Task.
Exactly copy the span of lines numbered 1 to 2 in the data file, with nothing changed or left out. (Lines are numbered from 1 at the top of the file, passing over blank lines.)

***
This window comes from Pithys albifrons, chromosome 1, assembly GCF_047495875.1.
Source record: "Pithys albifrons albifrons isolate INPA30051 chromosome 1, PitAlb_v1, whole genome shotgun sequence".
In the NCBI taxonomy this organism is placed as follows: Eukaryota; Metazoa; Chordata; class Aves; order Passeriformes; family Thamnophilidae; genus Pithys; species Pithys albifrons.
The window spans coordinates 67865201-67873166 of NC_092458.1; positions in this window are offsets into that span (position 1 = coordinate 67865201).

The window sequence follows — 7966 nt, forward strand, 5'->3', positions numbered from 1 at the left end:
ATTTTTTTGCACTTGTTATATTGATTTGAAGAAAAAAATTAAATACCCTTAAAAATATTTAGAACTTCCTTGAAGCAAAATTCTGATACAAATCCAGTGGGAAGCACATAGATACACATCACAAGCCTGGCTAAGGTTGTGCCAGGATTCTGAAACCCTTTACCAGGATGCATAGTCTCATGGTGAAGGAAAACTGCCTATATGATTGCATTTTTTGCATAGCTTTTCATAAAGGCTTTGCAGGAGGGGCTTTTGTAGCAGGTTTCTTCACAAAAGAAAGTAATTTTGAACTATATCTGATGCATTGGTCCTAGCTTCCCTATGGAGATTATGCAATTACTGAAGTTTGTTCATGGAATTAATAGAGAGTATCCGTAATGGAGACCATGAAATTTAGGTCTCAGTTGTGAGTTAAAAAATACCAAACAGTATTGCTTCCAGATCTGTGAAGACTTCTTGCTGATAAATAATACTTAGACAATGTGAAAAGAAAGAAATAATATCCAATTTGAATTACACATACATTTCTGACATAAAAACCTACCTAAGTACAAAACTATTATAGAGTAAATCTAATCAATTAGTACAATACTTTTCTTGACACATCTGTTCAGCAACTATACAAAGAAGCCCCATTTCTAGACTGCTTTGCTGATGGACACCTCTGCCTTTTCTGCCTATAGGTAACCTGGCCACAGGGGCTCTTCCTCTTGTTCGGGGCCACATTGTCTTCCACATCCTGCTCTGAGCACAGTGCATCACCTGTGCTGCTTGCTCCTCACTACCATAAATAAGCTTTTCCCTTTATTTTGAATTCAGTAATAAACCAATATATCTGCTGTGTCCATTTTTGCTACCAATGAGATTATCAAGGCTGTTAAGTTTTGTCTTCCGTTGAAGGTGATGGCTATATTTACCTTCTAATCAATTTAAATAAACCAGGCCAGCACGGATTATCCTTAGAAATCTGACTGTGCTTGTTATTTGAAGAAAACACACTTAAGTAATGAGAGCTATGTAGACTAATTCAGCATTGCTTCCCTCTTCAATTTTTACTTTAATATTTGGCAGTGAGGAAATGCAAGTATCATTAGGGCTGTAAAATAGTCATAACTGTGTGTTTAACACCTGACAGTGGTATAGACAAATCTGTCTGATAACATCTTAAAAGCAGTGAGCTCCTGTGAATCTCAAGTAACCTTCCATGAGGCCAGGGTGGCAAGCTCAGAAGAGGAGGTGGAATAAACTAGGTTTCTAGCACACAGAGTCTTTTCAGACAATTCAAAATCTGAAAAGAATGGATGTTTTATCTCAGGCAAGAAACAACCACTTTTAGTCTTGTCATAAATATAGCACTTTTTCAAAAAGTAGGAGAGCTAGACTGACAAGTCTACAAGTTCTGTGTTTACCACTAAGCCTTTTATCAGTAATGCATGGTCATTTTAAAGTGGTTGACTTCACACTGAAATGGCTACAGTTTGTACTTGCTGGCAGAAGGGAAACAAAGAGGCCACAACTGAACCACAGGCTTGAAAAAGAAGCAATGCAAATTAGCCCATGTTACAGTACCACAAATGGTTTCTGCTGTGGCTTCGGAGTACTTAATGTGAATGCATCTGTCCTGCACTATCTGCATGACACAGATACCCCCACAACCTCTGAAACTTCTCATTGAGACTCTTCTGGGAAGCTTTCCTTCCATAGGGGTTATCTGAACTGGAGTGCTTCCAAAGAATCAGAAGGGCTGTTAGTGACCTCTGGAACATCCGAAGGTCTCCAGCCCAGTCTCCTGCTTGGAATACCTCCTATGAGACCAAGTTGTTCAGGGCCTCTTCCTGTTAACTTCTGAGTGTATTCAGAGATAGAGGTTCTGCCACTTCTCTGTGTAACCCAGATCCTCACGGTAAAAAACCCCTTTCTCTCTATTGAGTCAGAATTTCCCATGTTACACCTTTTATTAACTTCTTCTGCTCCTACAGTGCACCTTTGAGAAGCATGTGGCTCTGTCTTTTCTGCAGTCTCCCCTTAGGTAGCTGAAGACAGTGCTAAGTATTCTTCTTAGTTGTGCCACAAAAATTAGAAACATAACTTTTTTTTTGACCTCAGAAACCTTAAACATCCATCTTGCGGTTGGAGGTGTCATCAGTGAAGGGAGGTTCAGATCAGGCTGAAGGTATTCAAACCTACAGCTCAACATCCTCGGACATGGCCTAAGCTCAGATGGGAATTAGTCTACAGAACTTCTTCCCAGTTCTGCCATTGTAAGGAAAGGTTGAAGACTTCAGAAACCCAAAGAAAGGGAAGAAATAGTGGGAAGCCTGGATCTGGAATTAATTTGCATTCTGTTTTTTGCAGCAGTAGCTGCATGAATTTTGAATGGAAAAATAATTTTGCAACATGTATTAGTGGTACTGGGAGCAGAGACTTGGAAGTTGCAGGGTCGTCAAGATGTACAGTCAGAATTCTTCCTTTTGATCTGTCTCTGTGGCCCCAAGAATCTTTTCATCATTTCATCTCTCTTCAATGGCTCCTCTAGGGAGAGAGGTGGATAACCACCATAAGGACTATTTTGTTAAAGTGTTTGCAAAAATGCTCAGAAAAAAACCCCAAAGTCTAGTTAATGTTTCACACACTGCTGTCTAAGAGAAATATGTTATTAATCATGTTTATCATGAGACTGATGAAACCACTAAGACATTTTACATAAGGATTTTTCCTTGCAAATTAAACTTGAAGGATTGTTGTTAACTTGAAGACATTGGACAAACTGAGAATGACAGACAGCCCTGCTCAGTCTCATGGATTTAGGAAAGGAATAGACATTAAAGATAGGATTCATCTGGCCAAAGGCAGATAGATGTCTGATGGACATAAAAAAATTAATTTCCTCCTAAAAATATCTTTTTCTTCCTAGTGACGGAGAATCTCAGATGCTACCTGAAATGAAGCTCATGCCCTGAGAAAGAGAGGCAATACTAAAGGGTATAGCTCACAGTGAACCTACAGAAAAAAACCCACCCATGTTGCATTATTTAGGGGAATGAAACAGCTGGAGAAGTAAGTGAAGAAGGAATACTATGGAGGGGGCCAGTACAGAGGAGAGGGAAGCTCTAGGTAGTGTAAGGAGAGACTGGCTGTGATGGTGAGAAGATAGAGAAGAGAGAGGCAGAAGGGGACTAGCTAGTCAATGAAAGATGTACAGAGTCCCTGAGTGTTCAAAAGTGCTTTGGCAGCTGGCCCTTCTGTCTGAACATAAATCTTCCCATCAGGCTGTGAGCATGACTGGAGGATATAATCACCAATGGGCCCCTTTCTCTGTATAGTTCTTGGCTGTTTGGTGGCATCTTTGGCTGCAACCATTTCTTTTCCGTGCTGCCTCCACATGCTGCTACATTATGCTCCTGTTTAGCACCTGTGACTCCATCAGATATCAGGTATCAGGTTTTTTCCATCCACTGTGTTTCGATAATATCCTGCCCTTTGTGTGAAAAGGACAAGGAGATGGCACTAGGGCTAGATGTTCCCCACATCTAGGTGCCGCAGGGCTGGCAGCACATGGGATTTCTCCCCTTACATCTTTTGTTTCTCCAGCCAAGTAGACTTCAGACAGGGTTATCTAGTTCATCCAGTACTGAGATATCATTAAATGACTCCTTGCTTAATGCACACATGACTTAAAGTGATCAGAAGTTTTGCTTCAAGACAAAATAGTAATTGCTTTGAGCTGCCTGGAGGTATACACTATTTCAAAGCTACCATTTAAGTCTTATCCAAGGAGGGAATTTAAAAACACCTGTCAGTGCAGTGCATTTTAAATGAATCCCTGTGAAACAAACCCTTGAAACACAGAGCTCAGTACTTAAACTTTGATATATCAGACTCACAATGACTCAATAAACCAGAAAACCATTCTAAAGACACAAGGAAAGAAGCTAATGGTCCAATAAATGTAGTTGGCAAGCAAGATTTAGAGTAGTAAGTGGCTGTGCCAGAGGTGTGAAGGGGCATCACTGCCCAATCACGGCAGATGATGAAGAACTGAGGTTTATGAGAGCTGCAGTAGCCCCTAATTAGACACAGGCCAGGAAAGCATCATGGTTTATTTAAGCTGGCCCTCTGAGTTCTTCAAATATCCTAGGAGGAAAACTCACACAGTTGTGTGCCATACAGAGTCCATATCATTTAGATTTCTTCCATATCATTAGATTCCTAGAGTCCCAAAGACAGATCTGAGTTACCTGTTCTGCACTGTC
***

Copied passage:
This window comes from Pithys albifrons, chromosome 1, assembly GCF_047495875.1.
Source record: "Pithys albifrons albifrons isolate INPA30051 chromosome 1, PitAlb_v1, whole genome shotgun sequence".